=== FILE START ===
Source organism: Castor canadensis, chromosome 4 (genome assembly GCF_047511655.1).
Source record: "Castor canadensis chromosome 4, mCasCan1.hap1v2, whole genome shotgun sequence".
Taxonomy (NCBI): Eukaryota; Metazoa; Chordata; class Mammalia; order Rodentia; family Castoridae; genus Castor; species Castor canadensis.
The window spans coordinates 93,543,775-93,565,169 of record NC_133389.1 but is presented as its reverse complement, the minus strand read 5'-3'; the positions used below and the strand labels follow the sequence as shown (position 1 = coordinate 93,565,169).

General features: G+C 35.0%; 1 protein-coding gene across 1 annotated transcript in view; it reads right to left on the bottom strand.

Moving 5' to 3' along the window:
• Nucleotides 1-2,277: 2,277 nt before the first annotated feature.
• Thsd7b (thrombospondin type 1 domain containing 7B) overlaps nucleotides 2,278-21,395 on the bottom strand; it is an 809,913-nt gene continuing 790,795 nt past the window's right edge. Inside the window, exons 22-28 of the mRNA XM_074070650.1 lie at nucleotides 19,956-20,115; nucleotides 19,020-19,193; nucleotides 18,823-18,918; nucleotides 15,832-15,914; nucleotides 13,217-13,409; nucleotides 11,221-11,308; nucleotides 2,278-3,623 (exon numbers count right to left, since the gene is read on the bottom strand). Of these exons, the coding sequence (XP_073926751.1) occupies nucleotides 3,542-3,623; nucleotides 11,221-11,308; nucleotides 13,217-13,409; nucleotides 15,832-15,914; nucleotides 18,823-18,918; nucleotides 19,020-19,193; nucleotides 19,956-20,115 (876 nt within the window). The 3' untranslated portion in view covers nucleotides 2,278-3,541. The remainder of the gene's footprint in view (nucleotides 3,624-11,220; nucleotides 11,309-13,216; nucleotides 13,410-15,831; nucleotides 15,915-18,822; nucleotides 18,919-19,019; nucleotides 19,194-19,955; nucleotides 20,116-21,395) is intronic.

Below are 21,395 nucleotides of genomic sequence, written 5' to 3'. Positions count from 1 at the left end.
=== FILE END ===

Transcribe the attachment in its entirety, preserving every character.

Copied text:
Source organism: Castor canadensis, chromosome 4 (genome assembly GCF_047511655.1).
Source record: "Castor canadensis chromosome 4, mCasCan1.hap1v2, whole genome shotgun sequence".
Taxonomy (NCBI): Eukaryota; Metazoa; Chordata; class Mammalia; order Rodentia; family Castoridae; genus Castor; species Castor canadensis.
The window spans coordinates 93,543,775-93,565,169 of record NC_133389.1 but is presented as its reverse complement, the minus strand read 5'-3'; the positions used below and the strand labels follow the sequence as shown (position 1 = coordinate 93,565,169).

General features: G+C 35.0%; 1 protein-coding gene across 1 annotated transcript in view; it reads right to left on the bottom strand.

Moving 5' to 3' along the window:
• Nucleotides 1-2,277: 2,277 nt before the first annotated feature.
• Thsd7b (thrombospondin type 1 domain containing 7B) overlaps nucleotides 2,278-21,395 on the bottom strand; it is an 809,913-nt gene continuing 790,795 nt past the window's right edge. Inside the window, exons 22-28 of the mRNA XM_074070650.1 lie at nucleotides 19,956-20,115; nucleotides 19,020-19,193; nucleotides 18,823-18,918; nucleotides 15,832-15,914; nucleotides 13,217-13,409; nucleotides 11,221-11,308; nucleotides 2,278-3,623 (exon numbers count right to left, since the gene is read on the bottom strand). Of these exons, the coding sequence (XP_073926751.1) occupies nucleotides 3,542-3,623; nucleotides 11,221-11,308; nucleotides 13,217-13,409; nucleotides 15,832-15,914; nucleotides 18,823-18,918; nucleotides 19,020-19,193; nucleotides 19,956-20,115 (876 nt within the window). The 3' untranslated portion in view covers nucleotides 2,278-3,541. The remainder of the gene's footprint in view (nucleotides 3,624-11,220; nucleotides 11,309-13,216; nucleotides 13,410-15,831; nucleotides 15,915-18,822; nucleotides 18,919-19,019; nucleotides 19,194-19,955; nucleotides 20,116-21,395) is intronic.

Below are 21,395 nucleotides of genomic sequence, written 5' to 3'. Positions count from 1 at the left end.